Living with Chronic Pain
Navigating the Medical Maze With Chronic Pain
Approximately 100 million people live with chronic pain. Chronic pain is defined as pain that lasts 3 to 6 months after the initial injury, surgery or physical trauma. In some cases, chronic pain has no known cause which makes obtaining a diagnosis and proper treatment plan a bit of a maze.
Here are some steps to take to help with the medical maze that often accompanies chronic pain:
When an individual feels pain and pain-related symptoms, such as tingling, throbbing, aching and swelling, medical attention is usually warranted, especially if the pain intensifies or worsens over time. The first step in obtaining a proper diagnosis (if the pain does not require immediate attention which would require a visit to an emergency department) is to make an appointment with a primary care provider (PCP). A PCP will take a medical history of past injuries, surgeries, medications and any other current or past conditions. An overall physical exam is typically performed to rule out any potential underlying illnesses that could be the cause of pain. Depending on the medical opinion of the PCP, a referral to a specialist may be provided. It is important to note that a chronic pain diagnosis requires that an individual has dealt with pain for 3-6 months or longer.
The next step involves seeing a specialist. The type of specialist an individual is referred to depends on the location of the pain and any test results from the primary care physician. Some of the most common specialists an individual may be referred to include, but are not limited to, the following:
- Doctors of internal medicine
- Physiatrists (Doctors of physical medicine and rehabilitation)
A specialist also takes a medical history, often asking very similar questions to the PCP. They also typically perform a physical exam, which may differ from the PCP’s exam; an exam with a specialist is often more in-depth. Depending on the specialist’s findings, more tests may be ordered, such as a CT scan or MRI. The specialist may also refer the individual to another medical specialist.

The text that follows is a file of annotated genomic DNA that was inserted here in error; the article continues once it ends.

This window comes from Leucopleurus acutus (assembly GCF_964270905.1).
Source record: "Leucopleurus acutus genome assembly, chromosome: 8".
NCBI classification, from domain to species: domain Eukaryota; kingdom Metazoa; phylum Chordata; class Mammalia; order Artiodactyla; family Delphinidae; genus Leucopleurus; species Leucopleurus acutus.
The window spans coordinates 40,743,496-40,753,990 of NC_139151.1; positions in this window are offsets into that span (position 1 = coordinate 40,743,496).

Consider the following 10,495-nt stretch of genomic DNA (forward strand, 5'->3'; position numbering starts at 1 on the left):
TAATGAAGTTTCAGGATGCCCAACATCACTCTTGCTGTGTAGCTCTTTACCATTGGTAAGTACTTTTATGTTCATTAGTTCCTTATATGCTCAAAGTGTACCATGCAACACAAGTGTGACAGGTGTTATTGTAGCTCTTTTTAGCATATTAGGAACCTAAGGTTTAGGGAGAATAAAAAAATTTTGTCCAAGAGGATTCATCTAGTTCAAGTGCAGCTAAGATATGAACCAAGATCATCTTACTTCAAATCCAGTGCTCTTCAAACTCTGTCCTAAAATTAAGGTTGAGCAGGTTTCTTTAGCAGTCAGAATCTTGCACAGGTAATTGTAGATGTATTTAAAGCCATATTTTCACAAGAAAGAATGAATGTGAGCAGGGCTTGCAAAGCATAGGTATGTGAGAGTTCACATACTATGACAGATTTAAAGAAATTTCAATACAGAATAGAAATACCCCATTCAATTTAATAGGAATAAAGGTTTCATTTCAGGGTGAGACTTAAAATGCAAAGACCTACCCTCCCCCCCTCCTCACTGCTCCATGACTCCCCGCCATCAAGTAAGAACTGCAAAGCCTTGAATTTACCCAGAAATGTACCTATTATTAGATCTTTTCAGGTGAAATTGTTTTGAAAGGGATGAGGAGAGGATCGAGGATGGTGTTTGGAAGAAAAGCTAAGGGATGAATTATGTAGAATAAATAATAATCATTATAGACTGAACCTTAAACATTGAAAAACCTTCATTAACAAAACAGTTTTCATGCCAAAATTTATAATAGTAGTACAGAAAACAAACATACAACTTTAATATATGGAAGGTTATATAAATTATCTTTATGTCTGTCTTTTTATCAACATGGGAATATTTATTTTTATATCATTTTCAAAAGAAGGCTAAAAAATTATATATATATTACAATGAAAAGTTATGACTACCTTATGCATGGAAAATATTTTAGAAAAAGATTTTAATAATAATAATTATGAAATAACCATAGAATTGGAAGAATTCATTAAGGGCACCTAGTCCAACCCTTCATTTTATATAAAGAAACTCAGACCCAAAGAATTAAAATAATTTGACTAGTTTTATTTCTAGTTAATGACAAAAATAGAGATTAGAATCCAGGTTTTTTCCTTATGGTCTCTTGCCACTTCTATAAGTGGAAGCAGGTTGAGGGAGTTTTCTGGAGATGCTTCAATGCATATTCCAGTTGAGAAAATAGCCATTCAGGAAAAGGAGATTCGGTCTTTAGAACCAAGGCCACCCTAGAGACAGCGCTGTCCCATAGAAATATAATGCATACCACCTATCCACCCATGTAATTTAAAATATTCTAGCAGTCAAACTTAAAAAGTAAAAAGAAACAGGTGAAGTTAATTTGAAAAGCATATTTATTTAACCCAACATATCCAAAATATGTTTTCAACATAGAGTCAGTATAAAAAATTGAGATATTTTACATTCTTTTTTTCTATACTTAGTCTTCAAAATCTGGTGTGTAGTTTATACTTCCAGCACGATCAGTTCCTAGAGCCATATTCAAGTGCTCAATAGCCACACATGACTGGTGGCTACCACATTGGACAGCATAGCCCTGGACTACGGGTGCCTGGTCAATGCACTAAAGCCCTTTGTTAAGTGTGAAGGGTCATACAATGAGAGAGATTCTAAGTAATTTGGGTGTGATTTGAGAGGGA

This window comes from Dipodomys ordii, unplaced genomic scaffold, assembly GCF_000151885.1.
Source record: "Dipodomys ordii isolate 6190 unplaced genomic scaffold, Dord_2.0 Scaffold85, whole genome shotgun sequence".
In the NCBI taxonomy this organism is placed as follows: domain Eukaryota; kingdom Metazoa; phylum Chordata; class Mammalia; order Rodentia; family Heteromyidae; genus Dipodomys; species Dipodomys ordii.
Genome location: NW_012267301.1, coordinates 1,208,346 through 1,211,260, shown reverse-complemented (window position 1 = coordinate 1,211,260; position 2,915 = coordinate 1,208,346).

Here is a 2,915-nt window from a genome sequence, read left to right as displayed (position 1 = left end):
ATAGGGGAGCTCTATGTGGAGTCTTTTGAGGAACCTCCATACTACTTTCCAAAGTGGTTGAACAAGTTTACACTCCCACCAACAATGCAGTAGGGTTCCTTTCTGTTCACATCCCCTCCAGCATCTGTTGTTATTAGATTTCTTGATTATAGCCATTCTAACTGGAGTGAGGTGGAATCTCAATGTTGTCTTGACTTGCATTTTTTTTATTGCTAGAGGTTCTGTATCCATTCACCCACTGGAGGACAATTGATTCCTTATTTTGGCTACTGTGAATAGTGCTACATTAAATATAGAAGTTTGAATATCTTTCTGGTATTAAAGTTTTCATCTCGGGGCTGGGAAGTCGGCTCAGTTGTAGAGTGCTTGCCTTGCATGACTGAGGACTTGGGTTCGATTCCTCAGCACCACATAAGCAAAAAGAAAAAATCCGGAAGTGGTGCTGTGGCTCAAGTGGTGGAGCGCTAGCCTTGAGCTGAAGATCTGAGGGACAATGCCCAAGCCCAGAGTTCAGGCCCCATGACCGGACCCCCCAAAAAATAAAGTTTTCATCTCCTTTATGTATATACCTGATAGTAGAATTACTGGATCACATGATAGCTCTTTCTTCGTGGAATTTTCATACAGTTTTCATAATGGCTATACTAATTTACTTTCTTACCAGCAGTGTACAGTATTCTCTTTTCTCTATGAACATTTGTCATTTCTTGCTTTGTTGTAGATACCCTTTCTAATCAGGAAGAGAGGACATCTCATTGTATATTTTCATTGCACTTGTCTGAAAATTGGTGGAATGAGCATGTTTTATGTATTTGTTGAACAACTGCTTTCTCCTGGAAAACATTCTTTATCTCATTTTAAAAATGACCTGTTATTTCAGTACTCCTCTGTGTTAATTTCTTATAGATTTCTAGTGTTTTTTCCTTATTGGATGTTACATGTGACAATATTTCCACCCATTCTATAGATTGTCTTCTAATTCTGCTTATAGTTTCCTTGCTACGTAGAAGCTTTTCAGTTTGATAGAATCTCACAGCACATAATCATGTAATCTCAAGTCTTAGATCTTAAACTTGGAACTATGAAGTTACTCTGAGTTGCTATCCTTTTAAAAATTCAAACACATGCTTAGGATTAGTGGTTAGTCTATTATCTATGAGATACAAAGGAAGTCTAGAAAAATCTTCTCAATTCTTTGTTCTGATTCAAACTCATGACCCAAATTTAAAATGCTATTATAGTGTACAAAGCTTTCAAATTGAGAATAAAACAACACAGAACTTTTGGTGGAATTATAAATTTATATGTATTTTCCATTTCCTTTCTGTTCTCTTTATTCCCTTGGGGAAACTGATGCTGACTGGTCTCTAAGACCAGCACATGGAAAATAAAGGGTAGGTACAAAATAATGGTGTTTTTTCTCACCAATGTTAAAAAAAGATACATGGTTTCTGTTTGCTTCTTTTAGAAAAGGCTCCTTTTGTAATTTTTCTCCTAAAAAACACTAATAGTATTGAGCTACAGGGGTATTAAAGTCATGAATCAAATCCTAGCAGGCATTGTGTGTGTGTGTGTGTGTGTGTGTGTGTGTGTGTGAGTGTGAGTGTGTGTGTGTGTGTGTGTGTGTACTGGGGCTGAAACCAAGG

After consulting with a specialist, the hope is to receive a diagnosis and a treatment plan. However, this isn't always the case; oftentimes, individuals endure multiple appointments and undergo numerous tests before a proper diagnosis and treatment plan is secured.
Pain management is complicated and is often a process of trial and error. While medication is the most common treatment option for chronic pain, a multitude of other treatment options are available. Deciding on a treatment plan is a process that involves both the health care provider and the individual. Generally, six treatment categories for managing chronic pain are available:
- Interventional procedures (nerve blocks or injections)
- Rehabilitative and occupational therapy
- Pain psychology
- Complementary alternative medicine (acupuncture, massage, etc.)
- Self-management (diet, exercise and lifestyle changes)
Useful tips while navigating the medical maze
Finding doctors, securing appointments, undergoing tests and receiving a proper diagnosis does not happen overnight; it can be a lengthy process. Until a pain management plan is in place, some tips to deal with the pain include, but are not limited to, the following:
- Learn stress management techniques
- Practice pacing oneself, even on the good days
- Set realistic goals
- Try to keep moving
- Use distraction
- Eat healthy
- Keep a pain log or use an app like PainScale